Given the jazz provenance of Kim Sanders, prior expectations that this is a jazz album may be justified. A few minutes listening to this CD however, will quickly put such suppositions to rest. From the very first track, the dominant flavour is clearly not just Middle Eastern but very particular strands within the complex heritage of Middle Eastern music and Balkan music.
A major part of this album is a modern interpretation of Traditional Mevlevi (Whirling Dervish) and Balkan dance music. Yet it loses none of the meditative and languid qualities of the original trance music, especially in the initial tracks, “Saba Saz Semaisi” and “Kimizi Gul”, but most apparent in Kim Sanders’ own composition “Saba Taksim”.
These pieces give way to the effervescence of “Solitary Circumambulation”, an acquired taste perhaps, being according to the liner notes, the world’s first composition for gaida, Hammond organ, and surdo, as well as the more buoyant “Kaval Taksim.” Yet, the real beauty of the album is the way that the bulk of the tracks achieve the near impossible feat of exuding a sound that is elegiac but at the same time spirited. The hauntingly beautiful “Gidemem Siraza ben” is almost heartrending in this technically masterful and emotionally uplifting intertwining of the plaintive with the exuberant. If there is a killer track in this album, this has to be it.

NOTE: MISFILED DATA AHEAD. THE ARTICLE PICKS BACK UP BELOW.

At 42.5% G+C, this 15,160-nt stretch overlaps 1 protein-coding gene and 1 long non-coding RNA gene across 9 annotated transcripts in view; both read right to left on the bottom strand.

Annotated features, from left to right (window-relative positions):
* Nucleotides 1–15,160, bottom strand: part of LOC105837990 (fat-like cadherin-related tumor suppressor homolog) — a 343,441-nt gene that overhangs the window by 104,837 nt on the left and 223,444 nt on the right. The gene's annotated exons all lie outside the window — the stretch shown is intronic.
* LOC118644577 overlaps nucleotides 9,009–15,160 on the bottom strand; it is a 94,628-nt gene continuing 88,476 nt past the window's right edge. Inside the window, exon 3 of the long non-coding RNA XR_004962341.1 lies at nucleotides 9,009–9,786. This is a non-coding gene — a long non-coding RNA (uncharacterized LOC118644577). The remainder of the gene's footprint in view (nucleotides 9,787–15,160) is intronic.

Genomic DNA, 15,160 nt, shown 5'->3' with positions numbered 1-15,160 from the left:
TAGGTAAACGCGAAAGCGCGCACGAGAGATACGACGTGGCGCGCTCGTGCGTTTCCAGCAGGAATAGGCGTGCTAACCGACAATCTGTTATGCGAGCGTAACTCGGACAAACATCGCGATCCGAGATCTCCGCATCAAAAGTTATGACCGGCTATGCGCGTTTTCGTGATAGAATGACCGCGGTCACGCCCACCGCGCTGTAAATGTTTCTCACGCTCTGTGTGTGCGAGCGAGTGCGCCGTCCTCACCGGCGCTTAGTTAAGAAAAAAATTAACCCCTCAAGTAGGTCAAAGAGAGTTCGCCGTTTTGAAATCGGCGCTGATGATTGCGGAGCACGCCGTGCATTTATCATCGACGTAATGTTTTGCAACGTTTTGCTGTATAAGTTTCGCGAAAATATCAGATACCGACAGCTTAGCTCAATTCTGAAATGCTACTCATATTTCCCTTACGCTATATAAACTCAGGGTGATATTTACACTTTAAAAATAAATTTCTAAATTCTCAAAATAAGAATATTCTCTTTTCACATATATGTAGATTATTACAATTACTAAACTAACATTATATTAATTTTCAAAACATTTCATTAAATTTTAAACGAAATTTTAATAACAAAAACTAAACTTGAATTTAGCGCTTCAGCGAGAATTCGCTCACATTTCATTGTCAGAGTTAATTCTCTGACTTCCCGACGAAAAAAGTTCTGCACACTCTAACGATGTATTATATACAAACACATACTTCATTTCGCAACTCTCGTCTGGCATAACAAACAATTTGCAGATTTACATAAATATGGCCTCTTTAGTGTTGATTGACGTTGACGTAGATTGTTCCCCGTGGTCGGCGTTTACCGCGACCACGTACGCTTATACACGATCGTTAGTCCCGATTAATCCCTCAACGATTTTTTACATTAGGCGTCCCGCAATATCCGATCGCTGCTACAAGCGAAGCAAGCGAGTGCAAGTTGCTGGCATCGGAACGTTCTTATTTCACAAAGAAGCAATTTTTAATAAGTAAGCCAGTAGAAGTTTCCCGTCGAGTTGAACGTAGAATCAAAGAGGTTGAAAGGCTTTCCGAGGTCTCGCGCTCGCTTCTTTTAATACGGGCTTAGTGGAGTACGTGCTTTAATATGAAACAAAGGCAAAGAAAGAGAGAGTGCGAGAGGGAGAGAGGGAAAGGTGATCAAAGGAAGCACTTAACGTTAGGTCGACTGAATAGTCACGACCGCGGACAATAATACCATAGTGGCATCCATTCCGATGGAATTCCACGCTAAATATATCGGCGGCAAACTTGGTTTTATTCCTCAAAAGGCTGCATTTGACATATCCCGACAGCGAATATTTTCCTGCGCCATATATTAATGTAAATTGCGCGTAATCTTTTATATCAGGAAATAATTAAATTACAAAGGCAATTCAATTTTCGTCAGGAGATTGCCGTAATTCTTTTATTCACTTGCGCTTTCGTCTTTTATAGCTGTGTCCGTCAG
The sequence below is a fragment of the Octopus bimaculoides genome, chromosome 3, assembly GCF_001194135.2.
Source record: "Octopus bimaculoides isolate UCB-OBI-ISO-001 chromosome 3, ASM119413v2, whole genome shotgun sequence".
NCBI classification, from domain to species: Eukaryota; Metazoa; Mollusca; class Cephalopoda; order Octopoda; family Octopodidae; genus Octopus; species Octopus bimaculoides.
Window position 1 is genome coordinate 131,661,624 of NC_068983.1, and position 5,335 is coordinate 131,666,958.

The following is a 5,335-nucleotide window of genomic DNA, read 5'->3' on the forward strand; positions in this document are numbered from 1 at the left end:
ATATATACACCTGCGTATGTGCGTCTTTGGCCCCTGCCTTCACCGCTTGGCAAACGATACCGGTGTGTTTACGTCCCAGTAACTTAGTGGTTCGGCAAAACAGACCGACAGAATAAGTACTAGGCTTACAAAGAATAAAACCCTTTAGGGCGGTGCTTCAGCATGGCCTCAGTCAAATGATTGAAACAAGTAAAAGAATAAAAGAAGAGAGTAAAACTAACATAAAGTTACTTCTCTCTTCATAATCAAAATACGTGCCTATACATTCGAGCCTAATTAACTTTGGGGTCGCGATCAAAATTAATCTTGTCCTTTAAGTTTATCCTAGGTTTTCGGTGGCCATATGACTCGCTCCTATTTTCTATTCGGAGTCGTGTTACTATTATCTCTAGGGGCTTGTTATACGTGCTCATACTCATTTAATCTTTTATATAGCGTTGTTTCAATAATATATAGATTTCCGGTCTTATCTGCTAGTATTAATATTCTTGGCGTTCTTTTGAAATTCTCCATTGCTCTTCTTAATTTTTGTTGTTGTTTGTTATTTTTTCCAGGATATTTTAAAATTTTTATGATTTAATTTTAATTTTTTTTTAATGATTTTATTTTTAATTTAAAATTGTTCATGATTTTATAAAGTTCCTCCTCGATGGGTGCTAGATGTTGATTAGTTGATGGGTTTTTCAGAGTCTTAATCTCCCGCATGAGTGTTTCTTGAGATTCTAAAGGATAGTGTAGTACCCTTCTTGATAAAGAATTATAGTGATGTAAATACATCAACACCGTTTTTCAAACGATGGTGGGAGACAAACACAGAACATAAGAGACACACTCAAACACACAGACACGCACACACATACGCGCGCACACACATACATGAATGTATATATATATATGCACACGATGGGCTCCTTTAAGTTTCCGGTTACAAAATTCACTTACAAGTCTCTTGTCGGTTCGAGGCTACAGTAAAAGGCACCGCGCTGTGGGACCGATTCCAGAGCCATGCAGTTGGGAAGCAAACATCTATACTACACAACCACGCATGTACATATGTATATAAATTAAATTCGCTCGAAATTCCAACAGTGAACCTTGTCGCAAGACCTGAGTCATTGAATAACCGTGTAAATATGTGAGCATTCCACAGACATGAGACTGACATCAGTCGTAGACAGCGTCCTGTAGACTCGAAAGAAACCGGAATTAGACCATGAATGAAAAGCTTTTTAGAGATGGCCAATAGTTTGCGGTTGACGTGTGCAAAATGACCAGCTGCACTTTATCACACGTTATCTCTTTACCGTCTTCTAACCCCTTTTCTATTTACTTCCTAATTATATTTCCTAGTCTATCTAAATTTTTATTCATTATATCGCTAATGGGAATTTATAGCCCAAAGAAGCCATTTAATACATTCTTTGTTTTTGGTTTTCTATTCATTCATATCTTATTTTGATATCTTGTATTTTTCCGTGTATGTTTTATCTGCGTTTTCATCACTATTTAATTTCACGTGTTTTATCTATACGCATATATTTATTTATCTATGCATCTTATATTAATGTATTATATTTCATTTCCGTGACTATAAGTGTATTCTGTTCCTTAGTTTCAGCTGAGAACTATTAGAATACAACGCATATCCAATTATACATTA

It is little wonder that the album announces itself as trance music-the listener is transported by this otherworldly music to a mysterious and rarefied atmosphere. Kim Sanders’ superb flute playing, with the Turkish ney and the Bulgarian wooden kaval goes a long way in creating the overarching mesmerising quality of this album.
Multi-instrumentalist Kim Sanders achieves total command over all his instruments and together with Peter Kennard has produced a masterful album which is an ideal vehicle for a breakthrough to a wider audience.
– Dush Perera, Jazz’n’Blues (Trance’n’Dancin was Jazz’n’BluesAlbum of the Month Jan 06)
Rating 4 stars (out of 5)